To that end, Mason proposes a seemingly radical method of instruction, one with which she found tremendous success in a variety of educational settings in England in the late 19th and early 20th centuries. Having established a set of principles of education, she implemented the following instructional method. She would provide students with a brief reading on some given topic, or a series of brief readings that would eventually add up to the entirety of a larger work. The selection would either be read aloud by the instructor or silently by the students. Upon completion of the reading, which would only ever be done once, the students would immediately “narrate” the content of the reading back to the instructor, either in written or (ideally) oral form. This narration would serve as a formative assessment. Then, a few months later, without ever re-reading or reviewing the selection, the students would be asked to complete the narration again, which served as a summative assessment.

That’s it.

No introduction, No anticipatory sets. No list of reading questions or lesson objectives written on the board. And here’s where it gets really interesting, and may cause my colleagues in education to squirm a bit. The students were allowed to ask questions of the text, but not the teachers. The teacher was deliberately instructed not to pause in the middle of the reading to pose comprehension questions or to check for understanding. By doing so, Mason argued, the teacher trains the student not to pay attention while they are reading, because they soon come to realize that the teacher will eventually tell them what they are supposed to know anyway. And when a student takes this to its logical conclusion, he or she realizes that no actual close reading of any text is required, because again, the teacher has not only told them ahead of time what they are supposed to know (anticipatory sets, objectives written on the board), and told them what they should be knowing as they read (pause for checks for understanding and discussion questions), but will also tell them again what they should have learned by providing a study guide for the upcoming assessment.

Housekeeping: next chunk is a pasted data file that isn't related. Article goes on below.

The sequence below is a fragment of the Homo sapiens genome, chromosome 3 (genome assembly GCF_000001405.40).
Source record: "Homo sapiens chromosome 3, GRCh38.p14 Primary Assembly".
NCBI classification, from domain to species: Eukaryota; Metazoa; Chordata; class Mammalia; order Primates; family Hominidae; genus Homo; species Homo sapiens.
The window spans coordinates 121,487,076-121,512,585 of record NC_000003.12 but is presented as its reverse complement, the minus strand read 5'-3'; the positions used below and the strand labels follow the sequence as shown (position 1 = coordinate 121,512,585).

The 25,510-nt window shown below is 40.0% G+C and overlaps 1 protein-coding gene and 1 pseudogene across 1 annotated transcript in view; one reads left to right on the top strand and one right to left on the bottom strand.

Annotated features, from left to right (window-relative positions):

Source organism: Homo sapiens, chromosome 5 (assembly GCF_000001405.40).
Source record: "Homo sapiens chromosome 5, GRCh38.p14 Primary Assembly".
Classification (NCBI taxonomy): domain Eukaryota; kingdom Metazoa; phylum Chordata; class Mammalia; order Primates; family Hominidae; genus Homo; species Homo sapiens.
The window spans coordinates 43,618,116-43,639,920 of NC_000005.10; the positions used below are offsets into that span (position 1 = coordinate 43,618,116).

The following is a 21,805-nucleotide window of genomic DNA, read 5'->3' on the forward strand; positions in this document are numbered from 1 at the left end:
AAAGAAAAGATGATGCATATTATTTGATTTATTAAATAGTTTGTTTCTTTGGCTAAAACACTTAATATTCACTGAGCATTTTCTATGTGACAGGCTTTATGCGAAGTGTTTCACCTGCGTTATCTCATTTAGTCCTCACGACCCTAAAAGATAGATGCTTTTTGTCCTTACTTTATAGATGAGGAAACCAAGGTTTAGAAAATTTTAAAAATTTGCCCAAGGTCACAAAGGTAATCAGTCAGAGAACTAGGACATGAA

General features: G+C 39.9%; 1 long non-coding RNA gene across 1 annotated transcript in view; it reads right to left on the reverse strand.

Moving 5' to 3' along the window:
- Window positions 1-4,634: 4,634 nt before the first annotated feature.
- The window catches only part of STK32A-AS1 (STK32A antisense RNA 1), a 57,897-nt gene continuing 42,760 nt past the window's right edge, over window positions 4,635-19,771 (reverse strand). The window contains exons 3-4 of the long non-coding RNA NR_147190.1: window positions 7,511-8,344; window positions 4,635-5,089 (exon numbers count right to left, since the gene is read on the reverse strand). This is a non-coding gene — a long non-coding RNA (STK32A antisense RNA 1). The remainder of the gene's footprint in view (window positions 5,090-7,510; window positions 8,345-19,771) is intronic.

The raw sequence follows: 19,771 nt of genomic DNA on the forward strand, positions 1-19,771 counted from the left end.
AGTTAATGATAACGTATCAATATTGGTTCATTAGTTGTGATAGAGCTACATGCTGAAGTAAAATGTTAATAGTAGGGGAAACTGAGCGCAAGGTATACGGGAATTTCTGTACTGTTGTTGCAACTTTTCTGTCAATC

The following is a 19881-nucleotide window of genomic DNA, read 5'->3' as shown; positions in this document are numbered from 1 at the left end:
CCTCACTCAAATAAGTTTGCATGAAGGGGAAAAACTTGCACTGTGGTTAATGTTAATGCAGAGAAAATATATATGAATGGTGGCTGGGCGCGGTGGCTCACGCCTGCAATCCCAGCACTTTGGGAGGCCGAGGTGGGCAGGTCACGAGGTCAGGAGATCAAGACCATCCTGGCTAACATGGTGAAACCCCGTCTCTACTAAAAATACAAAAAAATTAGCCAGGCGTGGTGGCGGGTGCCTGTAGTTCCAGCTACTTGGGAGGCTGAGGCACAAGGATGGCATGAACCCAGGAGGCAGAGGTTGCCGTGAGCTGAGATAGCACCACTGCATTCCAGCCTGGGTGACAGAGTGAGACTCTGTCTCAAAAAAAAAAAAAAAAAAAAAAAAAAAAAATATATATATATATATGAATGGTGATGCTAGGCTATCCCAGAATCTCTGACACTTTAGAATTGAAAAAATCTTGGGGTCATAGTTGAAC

But, the dutiful teacher asks, “what of reason, judgment, imagination, discrimination?” Or, to put the question in modern terms: what about teaching the students critical thinking skills? Mason argues that “these take care of themselves and play as naturally and involuntarily upon the knowledge we receive with attention and fix by narration as do the digestive organs upon duly masticated food — stuff for the body” (emphasis mine). As the mind “digests” the intellectual food — which it can potentially do throughout the course of a lifetime if the content has been truly assimilated — it will recruit the imagination to put flesh on the bones of the ideas: playing, pausing, and rewinding scenes and scenarios and in so doing, make judgments, the kind of judgements that have implications far beyond the content of the book itself. 

G.K. Chesterton puts it this way: “A man who thinks hard about any subject for several years is in horrible danger of discovering the truth about it.” And perhaps that’s precisely the thorn in the side of so many modern pedagogical models. To what extent does the common core curriculum provide the mechanism whereby students spend years thinking about something? Not merely being taught something several times over the course of many years, but really thinking. What is perhaps most troubling about the modern approach to curriculum and instruction is that it never really provides occasion for students to think about anything for very long. And its most common instructional sequence: introduction of the topic, instruction, review, assessment, actually works against the training of a student’s greatest intellectual asset: the ability to wholly harness and direct the attention toward the subject at hand.